7 Female Founders Share Tips for How They Work On Their Businesses

5 min read

Being a CEO isn’t just about leading your business. With it comes the responsibility of both managing long-term plans and helping to execute daily initiatives—and that can be a lot when you’re growing a company. We asked seven female founders and CEOs to share their tips for how they balance it all. Here’s how they manage to work on their businesses to keep them growing, while also working in their businesses, day-to-day.

Erica Cerulo, Co-Founder of Of a Kind and Co-Author of Work Wife 

For an e-commerce business like ours, one of the best ways to feel in it is to keep feedback from customers front and center. One of the recurring topics on our weekly team meeting agenda—um, right before the last item, celebrity gossip—is customer of the week, when the member of our team who responds to every last customer-service email (glowing or otherwise!), Ruby, surfaces a note that she thinks is worth sharing with the group. It might be a rave review, but it’s more often a tricky situation, a weird conundrum or an issue. We think it’s important for the whole team to have visibility into that—it serves as a good reminder for the people who don’t interact as much with our customers directly due to the nature of their roles to keep them top of mind.

Beatrice Feliu Espada, Founder/CEO of The Honey Pot Company

In regards to staying in the business while working on the business, I make sure that I am in touch with my entire team on a daily basis. I want to know what’s happening both out in the field with the consumer to dealing with my vendors behind the scenes. I see my business as an ecosystem where everything works in tandem and you cannot expect one segment of your business to flourish without actively being engaged with all of the other segments. Now I won’t lie and say that I am always fully engaged with the consumer side of things, but I do like to keep an eye on what customers are talking about and how we can improve things going forward. Also, I allow my C-Suite executives to manage their departments, which allows me to focus my attention on growing the business.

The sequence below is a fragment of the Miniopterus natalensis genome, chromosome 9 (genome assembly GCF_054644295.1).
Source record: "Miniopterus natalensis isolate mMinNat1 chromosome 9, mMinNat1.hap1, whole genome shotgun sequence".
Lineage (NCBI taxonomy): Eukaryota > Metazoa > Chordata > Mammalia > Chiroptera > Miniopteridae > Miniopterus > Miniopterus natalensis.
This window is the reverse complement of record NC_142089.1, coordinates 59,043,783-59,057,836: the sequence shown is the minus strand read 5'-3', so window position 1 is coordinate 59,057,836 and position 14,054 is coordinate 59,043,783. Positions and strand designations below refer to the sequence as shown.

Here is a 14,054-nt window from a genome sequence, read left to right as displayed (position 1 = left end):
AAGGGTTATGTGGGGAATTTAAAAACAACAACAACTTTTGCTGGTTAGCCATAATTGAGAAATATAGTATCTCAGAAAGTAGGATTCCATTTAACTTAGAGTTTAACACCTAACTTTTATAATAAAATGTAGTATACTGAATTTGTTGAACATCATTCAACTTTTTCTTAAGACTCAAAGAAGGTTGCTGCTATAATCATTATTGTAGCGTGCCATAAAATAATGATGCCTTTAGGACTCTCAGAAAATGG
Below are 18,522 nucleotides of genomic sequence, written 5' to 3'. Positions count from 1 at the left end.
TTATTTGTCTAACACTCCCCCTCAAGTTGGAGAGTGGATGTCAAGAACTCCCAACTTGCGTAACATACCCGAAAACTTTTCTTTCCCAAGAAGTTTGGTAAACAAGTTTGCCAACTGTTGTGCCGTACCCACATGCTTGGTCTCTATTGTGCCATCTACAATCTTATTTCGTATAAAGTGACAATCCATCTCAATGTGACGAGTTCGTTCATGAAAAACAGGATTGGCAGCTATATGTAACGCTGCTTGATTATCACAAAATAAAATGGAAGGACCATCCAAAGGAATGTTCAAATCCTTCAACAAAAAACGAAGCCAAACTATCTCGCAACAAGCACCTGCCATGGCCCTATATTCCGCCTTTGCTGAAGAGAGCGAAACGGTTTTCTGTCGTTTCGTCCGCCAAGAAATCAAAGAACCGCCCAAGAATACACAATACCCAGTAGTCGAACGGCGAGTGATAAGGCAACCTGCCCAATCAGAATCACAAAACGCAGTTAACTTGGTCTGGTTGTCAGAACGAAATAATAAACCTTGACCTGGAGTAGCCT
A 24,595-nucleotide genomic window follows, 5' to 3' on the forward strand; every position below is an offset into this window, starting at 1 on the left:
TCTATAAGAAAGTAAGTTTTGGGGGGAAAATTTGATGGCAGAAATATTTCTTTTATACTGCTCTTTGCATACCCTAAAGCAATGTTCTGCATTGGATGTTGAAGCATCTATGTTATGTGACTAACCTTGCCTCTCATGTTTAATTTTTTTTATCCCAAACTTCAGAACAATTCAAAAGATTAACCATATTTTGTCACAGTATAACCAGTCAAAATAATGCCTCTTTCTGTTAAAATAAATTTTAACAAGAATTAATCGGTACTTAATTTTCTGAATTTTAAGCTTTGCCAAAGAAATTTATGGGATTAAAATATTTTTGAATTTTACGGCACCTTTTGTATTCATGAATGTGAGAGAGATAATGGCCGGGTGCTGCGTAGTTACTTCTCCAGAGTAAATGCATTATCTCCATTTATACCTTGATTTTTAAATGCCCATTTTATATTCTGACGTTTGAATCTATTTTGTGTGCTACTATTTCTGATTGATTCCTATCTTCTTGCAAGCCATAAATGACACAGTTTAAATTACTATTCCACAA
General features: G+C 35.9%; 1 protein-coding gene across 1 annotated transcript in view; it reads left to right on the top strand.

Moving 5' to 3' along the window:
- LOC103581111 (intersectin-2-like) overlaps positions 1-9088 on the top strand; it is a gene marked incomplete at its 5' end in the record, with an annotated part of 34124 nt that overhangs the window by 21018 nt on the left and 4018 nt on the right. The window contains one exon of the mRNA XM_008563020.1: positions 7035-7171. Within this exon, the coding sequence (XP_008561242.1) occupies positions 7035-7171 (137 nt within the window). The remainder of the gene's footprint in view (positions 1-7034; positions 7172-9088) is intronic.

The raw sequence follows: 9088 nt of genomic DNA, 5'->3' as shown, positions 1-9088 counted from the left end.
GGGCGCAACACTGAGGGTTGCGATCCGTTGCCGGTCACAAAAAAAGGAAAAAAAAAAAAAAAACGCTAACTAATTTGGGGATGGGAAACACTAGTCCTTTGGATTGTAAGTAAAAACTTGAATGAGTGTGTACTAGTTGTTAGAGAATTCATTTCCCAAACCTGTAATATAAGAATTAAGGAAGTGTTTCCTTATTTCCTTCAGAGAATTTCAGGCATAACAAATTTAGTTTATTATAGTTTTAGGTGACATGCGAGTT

Kate Arends, Founder of Wit + Delight

When I have a million things to do and no plan for how to tackle them, I feel overwhelmed and begin to procrastinate. I developed a way to organize my time to make room for big projects with dedicated time to do administrative tasks by batching my time. Organizing my week by tasks and the amount of focus needed depending on what I’m doing has helped keep my sanity. I try to do almost all my meetings at the beginning of the week, dedicate early morning to writing, and the later half of my week to bigger initiatives like new product launches. 

Tina Wells, CEO & Founder of BuzzMG

Over the last 18 months, I’ve totally revised my schedule. I work in my business Tuesday—Thursday each week, and work on the business Mondays and Fridays. I don’t really schedule any meetings on those days and just keep it open for whatever great opportunities may come. I was able to launch an entirely new brand (Elevation Tribe) last year with this schedule, so it didn’t impede my work at all. I also feel really refreshed and excited to handle more creative challenges!